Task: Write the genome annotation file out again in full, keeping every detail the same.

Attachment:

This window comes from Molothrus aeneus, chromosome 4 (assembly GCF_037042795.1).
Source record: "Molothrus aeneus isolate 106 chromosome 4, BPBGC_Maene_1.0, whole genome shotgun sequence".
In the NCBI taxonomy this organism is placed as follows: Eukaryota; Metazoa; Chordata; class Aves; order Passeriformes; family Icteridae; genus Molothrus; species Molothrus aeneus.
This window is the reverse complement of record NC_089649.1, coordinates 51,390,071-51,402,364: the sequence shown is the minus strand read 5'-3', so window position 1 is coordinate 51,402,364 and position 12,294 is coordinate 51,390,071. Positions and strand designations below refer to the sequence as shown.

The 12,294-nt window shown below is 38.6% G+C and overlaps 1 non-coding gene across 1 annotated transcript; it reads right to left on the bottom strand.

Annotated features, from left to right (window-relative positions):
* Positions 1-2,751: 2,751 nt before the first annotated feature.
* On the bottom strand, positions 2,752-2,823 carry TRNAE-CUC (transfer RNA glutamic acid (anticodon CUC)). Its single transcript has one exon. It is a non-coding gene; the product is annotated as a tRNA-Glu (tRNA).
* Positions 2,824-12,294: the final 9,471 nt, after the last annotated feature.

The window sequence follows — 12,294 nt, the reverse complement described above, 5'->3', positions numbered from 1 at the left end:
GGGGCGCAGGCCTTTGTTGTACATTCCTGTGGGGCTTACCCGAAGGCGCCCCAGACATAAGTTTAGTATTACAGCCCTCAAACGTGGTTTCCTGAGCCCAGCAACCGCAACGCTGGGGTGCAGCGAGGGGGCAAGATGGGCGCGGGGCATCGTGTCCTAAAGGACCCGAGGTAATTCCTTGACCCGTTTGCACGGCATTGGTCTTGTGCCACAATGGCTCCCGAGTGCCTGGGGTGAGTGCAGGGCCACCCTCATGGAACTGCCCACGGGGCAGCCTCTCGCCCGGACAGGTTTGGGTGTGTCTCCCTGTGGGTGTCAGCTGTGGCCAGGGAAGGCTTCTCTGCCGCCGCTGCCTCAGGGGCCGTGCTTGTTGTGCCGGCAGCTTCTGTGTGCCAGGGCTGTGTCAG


This window comes from Molothrus aeneus, chromosome 4 (assembly GCF_037042795.1).
Source record: "Molothrus aeneus isolate 106 chromosome 4, BPBGC_Maene_1.0, whole genome shotgun sequence".
In the NCBI taxonomy this organism is placed as follows: Eukaryota; Metazoa; Chordata; class Aves; order Passeriformes; family Icteridae; genus Molothrus; species Molothrus aeneus.
This window is the reverse complement of record NC_089649.1, coordinates 51,390,071-51,402,364: the sequence shown is the minus strand read 5'-3', so window position 1 is coordinate 51,402,364 and position 12,294 is coordinate 51,390,071. Positions and strand designations below refer to the sequence as shown.

The 12,294-nt window shown below is 38.6% G+C and overlaps 1 non-coding gene across 1 annotated transcript; it reads right to left on the bottom strand.

Annotated features, from left to right (window-relative positions):
* Positions 1-2,751: 2,751 nt before the first annotated feature.
* On the bottom strand, positions 2,752-2,823 carry TRNAE-CUC (transfer RNA glutamic acid (anticodon CUC)). Its single transcript has one exon. It is a non-coding gene; the product is annotated as a tRNA-Glu (tRNA).
* Positions 2,824-12,294: the final 9,471 nt, after the last annotated feature.

The window sequence follows — 12,294 nt, the reverse complement described above, 5'->3', positions numbered from 1 at the left end:
GGGGCGCAGGCCTTTGTTGTACATTCCTGTGGGGCTTACCCGAAGGCGCCCCAGACATAAGTTTAGTATTACAGCCCTCAAACGTGGTTTCCTGAGCCCAGCAACCGCAACGCTGGGGTGCAGCGAGGGGGCAAGATGGGCGCGGGGCATCGTGTCCTAAAGGACCCGAGGTAATTCCTTGACCCGTTTGCACGGCATTGGTCTTGTGCCACAATGGCTCCCGAGTGCCTGGGGTGAGTGCAGGGCCACCCTCATGGAACTGCCCACGGGGCAGCCTCTCGCCCGGACAGGTTTGGGTGTGTCTCCCTGTGGGTGTCAGCTGTGGCCAGGGAAGGCTTCTCTGCCGCCGCTGCCTCAGGGGCCGTGCTTGTTGTGCCGGCAGCTTCTGTGTGCCAGGGCTGTGTCAG